As I entered the suite, I could see blue duct tape on the carpet throughout the suite, which I later learned was to indicate the six-foot distance each person was to keep from other people who work in the common areas. In a couple of areas, there were large screens separating workstations.
At first, I felt relieved that people in the suite were going to be taking the mask and social distancing orders seriously. But, then I realized that except for one attorney, there was no one else in the suite. It turned out that some people were still working from home, and as long as the courts and agencies offered only limited online services, people weren't likely to be coming back to the office for several more weeks. I suddenly felt like I would be more comfortable if I saw that other people were back to work. Maybe I had come back too early?
When I opened the door to my own office, everything felt familiar. I felt like I had just returned from a trip, and that once I settled in, everything would be back to normal. But, when I saw a stack of files and papers I'd left on my desk when I hurriedly left work the day the governor announced her stay-at-home, I felt uneasy. For the past thirty years, Jim could ask me any question about a case, and without even thinking about it, I could tell him the status of each matter; the names of the parties, judges, referees, attorneys, and the names of everyone I had ever spoken to about the file, and what was said or done. But I had wrongly assumed that even though I was tired, I would have my usual sharpness and I would be able to just pick up where I left off. Tackling work projects had always been energizing, but in less than an hour, I felt tired. The rest of my day was spent struggling to remember simple things like passwords to open files, and the more difficult challenge of wading through years of tax documents and bank records, to see if a client's husband was trying to hide income from her through his business, as she had alleged. The brain fog was exhausting, and at times a little frightening, because I wasn't certain how long it would last.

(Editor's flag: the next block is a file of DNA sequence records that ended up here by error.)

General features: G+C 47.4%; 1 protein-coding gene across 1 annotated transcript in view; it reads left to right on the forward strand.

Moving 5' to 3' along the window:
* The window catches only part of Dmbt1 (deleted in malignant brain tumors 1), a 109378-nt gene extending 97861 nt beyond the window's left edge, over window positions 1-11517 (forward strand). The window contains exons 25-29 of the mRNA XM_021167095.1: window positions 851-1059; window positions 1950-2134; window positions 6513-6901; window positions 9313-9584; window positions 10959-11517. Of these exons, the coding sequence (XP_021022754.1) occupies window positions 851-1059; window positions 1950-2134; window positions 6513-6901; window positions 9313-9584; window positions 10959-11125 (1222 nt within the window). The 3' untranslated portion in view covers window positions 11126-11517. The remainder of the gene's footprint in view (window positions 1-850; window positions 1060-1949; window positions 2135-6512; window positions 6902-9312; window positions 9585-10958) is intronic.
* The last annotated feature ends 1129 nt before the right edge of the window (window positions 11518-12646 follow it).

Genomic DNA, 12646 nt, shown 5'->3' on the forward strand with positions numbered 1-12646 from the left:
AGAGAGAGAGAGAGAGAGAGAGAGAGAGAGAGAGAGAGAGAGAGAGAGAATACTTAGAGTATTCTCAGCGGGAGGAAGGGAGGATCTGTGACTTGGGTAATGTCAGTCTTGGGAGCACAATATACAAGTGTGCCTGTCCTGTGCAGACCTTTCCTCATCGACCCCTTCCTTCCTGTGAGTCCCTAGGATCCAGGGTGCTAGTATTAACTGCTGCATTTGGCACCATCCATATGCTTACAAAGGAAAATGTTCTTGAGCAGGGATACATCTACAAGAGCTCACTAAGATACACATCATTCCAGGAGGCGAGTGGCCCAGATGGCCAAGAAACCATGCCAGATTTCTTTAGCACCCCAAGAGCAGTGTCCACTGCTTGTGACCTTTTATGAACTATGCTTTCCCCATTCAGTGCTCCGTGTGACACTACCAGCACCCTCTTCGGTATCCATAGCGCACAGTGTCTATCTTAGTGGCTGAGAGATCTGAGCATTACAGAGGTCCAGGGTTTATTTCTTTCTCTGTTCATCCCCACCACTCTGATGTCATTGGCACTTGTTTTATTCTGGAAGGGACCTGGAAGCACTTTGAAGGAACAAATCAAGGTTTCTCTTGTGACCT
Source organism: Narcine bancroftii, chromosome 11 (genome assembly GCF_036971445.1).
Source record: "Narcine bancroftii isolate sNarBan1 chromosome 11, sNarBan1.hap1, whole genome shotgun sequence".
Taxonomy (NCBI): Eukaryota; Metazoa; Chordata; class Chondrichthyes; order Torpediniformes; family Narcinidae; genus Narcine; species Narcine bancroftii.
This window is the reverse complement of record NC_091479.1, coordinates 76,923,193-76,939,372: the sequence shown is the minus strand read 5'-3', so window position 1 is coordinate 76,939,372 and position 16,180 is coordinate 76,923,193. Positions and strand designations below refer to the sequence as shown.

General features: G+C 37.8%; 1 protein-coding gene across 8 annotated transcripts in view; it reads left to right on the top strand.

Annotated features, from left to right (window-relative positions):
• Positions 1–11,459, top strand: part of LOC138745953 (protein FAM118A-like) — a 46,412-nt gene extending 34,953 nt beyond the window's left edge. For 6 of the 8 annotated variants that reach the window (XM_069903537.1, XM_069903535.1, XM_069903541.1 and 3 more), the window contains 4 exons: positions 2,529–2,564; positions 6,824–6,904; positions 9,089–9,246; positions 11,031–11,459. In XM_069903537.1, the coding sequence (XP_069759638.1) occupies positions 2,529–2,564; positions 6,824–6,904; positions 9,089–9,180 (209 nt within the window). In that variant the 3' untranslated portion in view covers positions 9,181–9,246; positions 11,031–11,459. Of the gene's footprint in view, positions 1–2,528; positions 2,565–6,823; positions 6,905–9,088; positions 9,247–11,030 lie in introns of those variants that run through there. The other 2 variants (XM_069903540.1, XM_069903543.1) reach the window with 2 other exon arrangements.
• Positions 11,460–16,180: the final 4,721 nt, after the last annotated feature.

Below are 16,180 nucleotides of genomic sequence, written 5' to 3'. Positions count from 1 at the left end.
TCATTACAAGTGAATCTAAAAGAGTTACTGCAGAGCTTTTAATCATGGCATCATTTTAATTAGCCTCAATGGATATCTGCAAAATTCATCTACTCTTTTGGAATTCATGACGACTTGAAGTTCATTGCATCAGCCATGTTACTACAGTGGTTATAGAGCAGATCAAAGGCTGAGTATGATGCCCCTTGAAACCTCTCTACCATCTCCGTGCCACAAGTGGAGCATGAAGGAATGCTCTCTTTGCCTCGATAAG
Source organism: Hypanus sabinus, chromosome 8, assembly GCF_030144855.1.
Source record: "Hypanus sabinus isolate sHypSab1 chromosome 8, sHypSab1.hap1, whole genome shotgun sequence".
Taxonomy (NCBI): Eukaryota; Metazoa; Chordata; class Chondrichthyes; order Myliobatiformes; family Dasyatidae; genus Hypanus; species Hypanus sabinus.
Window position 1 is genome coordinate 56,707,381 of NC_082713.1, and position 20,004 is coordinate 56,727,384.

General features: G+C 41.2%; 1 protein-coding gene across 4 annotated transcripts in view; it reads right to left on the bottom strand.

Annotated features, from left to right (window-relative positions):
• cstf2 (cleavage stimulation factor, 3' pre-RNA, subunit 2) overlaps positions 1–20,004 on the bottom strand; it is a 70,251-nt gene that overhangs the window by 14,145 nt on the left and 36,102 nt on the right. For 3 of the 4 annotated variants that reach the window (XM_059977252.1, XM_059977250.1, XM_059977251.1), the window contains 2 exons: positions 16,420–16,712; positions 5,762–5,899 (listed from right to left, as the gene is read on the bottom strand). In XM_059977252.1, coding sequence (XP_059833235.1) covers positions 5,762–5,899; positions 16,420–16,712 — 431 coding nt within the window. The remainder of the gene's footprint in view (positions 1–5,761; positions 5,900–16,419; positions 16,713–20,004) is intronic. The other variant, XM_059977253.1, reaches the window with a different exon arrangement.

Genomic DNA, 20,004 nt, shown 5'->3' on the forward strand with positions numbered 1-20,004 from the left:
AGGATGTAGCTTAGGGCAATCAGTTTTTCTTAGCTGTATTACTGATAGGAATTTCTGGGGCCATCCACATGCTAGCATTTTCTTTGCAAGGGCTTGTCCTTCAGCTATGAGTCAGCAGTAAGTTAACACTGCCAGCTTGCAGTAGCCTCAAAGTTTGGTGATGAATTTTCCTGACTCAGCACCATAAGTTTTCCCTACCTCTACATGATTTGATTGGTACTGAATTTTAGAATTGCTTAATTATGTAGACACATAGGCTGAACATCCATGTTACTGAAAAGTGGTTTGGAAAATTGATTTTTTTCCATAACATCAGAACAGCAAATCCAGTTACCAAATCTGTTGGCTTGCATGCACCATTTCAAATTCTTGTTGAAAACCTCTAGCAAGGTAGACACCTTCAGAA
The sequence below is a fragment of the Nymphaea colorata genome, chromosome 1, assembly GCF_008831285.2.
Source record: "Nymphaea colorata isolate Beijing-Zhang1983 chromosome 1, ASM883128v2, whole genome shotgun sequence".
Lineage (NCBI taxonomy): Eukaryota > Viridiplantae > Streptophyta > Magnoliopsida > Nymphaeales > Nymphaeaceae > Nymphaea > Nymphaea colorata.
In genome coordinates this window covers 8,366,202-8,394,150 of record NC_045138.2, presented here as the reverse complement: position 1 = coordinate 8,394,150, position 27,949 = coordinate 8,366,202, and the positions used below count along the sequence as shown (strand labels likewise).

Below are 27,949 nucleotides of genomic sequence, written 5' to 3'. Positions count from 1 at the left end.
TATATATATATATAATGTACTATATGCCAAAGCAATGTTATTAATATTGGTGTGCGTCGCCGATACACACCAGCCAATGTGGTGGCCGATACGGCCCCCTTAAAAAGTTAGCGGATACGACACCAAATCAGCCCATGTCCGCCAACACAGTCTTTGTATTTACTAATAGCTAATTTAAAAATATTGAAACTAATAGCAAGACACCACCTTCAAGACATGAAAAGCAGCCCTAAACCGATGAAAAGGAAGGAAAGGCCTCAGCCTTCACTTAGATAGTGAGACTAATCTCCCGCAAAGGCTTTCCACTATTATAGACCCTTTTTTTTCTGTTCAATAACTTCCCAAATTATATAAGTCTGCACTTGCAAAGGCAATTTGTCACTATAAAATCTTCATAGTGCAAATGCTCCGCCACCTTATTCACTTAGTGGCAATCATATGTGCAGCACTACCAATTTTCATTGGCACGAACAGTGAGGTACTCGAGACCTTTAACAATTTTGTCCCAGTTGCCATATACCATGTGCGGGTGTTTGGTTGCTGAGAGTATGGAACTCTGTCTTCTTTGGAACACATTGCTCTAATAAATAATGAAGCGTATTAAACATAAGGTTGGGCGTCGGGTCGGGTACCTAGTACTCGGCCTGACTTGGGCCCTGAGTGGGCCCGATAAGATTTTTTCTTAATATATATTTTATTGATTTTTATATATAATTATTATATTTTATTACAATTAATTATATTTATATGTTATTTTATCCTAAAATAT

On my second day back to work, I felt a little more confident, after having survived the first day, so I decided I would work several hours longer than I originally planned. I felt I needed to work the extra time, because everything I had done the day before took twice as long as it normally should have. By two o'clock in the afternoon, I suddenly felt like something had run over me, and I wasn't certain what it was. I found that if I didn't keep moving, I'd want to put my head down on my desk and doze off, but I was too tired to keep moving. I managed to stay awake and work until 4:00 pm, but when I went home, I fell asleep for fifteen hours.
I've now been back to work for several days, and as my brain fog is clearing, I find that my energy level is increasing. I'm starting to adjust to all the new rules and procedures. When I assisted Jim at his/our first zoom hearing, I kept wondering if we would see a masked court officer telling us to "all rise", until the judge took the bench. But, when I realized that the judge was already seated, and looked a little shaggy, I almost laughed, because it occurred to me that he may have been sitting in his basement, wearing his judge's robe over his pajamas. Jim, who had no familiarity with Zoom, or that the judge was not in his courtroom, kept looking at me, because he had no idea what I found so amusing.
The one thing I am still having trouble understanding is why rush hour traffic is so heavy, yet there are hardly any cars in the office parking lot. It's as if everyone has driven into the Bermuda Triangle and disappeared, or maybe I have. It's an eerie feeling. I'm looking forward to the day when, as I walk into the building, someone will see me, say “hi" and chat while we ride in the elevator together, with a third person, and we all tell each other to "have a great day.” I've always found that the kindness of strangers is the best way to start the day. Maybe…when the pandemic is over.
Merrill Lynn Hansen is a legal assistant, living in West Bloomfield, Michigan. She describes herself as a frustrated writer, who wishes she could be Nora Ephron (when she was alive), if only for a day. She is a news-, political- and FB-junkie, a combination that requires a constant reminder that she needs to take deep cleansing breaths when responding to people who don't agree with her.